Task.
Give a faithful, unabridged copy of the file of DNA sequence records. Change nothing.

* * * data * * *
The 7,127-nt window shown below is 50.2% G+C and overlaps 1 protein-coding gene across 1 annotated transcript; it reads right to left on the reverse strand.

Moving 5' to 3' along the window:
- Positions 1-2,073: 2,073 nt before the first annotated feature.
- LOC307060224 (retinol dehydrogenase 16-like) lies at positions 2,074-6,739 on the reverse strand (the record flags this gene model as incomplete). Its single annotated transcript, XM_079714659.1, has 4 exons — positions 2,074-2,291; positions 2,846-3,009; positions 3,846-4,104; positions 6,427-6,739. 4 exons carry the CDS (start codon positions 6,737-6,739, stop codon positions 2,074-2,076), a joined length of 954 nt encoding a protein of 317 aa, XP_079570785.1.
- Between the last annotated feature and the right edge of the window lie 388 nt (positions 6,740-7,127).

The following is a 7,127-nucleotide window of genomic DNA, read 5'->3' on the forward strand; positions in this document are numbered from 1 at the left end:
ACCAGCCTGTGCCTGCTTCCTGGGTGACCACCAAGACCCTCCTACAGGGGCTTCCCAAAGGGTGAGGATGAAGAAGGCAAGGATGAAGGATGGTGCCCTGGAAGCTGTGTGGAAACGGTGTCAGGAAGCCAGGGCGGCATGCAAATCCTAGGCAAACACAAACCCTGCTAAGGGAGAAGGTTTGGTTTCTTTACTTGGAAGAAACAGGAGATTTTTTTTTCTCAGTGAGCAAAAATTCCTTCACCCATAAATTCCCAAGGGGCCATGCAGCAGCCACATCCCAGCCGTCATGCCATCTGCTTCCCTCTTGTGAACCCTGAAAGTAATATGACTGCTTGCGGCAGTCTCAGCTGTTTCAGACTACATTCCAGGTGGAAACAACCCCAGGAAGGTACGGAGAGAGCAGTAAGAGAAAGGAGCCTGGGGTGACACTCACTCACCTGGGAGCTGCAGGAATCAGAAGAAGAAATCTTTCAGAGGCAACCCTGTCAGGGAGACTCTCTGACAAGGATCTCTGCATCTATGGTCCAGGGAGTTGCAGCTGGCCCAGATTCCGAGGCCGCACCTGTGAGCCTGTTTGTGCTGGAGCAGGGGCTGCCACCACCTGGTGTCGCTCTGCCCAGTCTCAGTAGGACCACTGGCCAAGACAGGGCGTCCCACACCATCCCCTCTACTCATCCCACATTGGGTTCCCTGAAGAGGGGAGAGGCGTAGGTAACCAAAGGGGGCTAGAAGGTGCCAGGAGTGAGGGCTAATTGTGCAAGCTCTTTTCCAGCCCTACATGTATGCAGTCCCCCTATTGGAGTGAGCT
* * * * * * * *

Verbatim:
The 7,127-nt window shown below is 50.2% G+C and overlaps 1 protein-coding gene across 1 annotated transcript; it reads right to left on the reverse strand.

Moving 5' to 3' along the window:
- Positions 1-2,073: 2,073 nt before the first annotated feature.
- LOC307060224 (retinol dehydrogenase 16-like) lies at positions 2,074-6,739 on the reverse strand (the record flags this gene model as incomplete). Its single annotated transcript, XM_079714659.1, has 4 exons — positions 2,074-2,291; positions 2,846-3,009; positions 3,846-4,104; positions 6,427-6,739. 4 exons carry the CDS (start codon positions 6,737-6,739, stop codon positions 2,074-2,076), a joined length of 954 nt encoding a protein of 317 aa, XP_079570785.1.
- Between the last annotated feature and the right edge of the window lie 388 nt (positions 6,740-7,127).

The following is a 7,127-nucleotide window of genomic DNA, read 5'->3' on the forward strand; positions in this document are numbered from 1 at the left end:
ACCAGCCTGTGCCTGCTTCCTGGGTGACCACCAAGACCCTCCTACAGGGGCTTCCCAAAGGGTGAGGATGAAGAAGGCAAGGATGAAGGATGGTGCCCTGGAAGCTGTGTGGAAACGGTGTCAGGAAGCCAGGGCGGCATGCAAATCCTAGGCAAACACAAACCCTGCTAAGGGAGAAGGTTTGGTTTCTTTACTTGGAAGAAACAGGAGATTTTTTTTTCTCAGTGAGCAAAAATTCCTTCACCCATAAATTCCCAAGGGGCCATGCAGCAGCCACATCCCAGCCGTCATGCCATCTGCTTCCCTCTTGTGAACCCTGAAAGTAATATGACTGCTTGCGGCAGTCTCAGCTGTTTCAGACTACATTCCAGGTGGAAACAACCCCAGGAAGGTACGGAGAGAGCAGTAAGAGAAAGGAGCCTGGGGTGACACTCACTCACCTGGGAGCTGCAGGAATCAGAAGAAGAAATCTTTCAGAGGCAACCCTGTCAGGGAGACTCTCTGACAAGGATCTCTGCATCTATGGTCCAGGGAGTTGCAGCTGGCCCAGATTCCGAGGCCGCACCTGTGAGCCTGTTTGTGCTGGAGCAGGGGCTGCCACCACCTGGTGTCGCTCTGCCCAGTCTCAGTAGGACCACTGGCCAAGACAGGGCGTCCCACACCATCCCCTCTACTCATCCCACATTGGGTTCCCTGAAGAGGGGAGAGGCGTAGGTAACCAAAGGGGGCTAGAAGGTGCCAGGAGTGAGGGCTAATTGTGCAAGCTCTTTTCCAGCCCTACATGTATGCAGTCCCCCTATTGGAGTGAGCT